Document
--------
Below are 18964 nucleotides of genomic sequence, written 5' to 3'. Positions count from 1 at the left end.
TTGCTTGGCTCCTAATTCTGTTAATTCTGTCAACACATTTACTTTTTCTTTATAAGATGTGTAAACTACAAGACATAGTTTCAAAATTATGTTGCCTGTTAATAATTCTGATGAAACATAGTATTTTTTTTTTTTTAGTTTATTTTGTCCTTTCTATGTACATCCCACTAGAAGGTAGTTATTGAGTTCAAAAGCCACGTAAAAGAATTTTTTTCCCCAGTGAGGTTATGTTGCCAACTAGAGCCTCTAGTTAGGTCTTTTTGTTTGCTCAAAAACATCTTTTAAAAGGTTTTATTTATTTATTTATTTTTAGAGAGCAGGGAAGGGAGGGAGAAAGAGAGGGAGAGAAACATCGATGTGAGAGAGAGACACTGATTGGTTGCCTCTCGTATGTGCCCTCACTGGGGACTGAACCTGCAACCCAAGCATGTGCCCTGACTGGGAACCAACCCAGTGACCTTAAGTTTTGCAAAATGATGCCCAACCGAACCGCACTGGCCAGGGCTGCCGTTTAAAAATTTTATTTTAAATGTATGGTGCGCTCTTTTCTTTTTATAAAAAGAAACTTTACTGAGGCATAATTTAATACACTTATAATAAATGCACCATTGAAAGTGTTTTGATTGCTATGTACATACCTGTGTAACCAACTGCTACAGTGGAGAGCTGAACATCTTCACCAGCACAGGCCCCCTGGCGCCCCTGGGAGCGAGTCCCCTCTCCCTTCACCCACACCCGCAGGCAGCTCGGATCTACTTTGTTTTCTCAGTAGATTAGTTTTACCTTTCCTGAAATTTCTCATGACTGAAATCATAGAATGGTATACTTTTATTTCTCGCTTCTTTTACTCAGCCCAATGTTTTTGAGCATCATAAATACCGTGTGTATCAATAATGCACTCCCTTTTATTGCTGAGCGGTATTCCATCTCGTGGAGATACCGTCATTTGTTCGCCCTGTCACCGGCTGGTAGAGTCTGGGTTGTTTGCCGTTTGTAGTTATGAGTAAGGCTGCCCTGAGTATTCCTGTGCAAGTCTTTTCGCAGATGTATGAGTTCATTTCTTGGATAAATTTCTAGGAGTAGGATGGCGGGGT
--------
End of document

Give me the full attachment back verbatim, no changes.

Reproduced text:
Below are 18964 nucleotides of genomic sequence, written 5' to 3'. Positions count from 1 at the left end.
TTGCTTGGCTCCTAATTCTGTTAATTCTGTCAACACATTTACTTTTTCTTTATAAGATGTGTAAACTACAAGACATAGTTTCAAAATTATGTTGCCTGTTAATAATTCTGATGAAACATAGTATTTTTTTTTTTTTAGTTTATTTTGTCCTTTCTATGTACATCCCACTAGAAGGTAGTTATTGAGTTCAAAAGCCACGTAAAAGAATTTTTTTCCCCAGTGAGGTTATGTTGCCAACTAGAGCCTCTAGTTAGGTCTTTTTGTTTGCTCAAAAACATCTTTTAAAAGGTTTTATTTATTTATTTATTTTTAGAGAGCAGGGAAGGGAGGGAGAAAGAGAGGGAGAGAAACATCGATGTGAGAGAGAGACACTGATTGGTTGCCTCTCGTATGTGCCCTCACTGGGGACTGAACCTGCAACCCAAGCATGTGCCCTGACTGGGAACCAACCCAGTGACCTTAAGTTTTGCAAAATGATGCCCAACCGAACCGCACTGGCCAGGGCTGCCGTTTAAAAATTTTATTTTAAATGTATGGTGCGCTCTTTTCTTTTTATAAAAAGAAACTTTACTGAGGCATAATTTAATACACTTATAATAAATGCACCATTGAAAGTGTTTTGATTGCTATGTACATACCTGTGTAACCAACTGCTACAGTGGAGAGCTGAACATCTTCACCAGCACAGGCCCCCTGGCGCCCCTGGGAGCGAGTCCCCTCTCCCTTCACCCACACCCGCAGGCAGCTCGGATCTACTTTGTTTTCTCAGTAGATTAGTTTTACCTTTCCTGAAATTTCTCATGACTGAAATCATAGAATGGTATACTTTTATTTCTCGCTTCTTTTACTCAGCCCAATGTTTTTGAGCATCATAAATACCGTGTGTATCAATAATGCACTCCCTTTTATTGCTGAGCGGTATTCCATCTCGTGGAGATACCGTCATTTGTTCGCCCTGTCACCGGCTGGTAGAGTCTGGGTTGTTTGCCGTTTGTAGTTATGAGTAAGGCTGCCCTGAGTATTCCTGTGCAAGTCTTTTCGCAGATGTATGAGTTCATTTCTTGGATAAATTTCTAGGAGTAGGATGGCGGGGT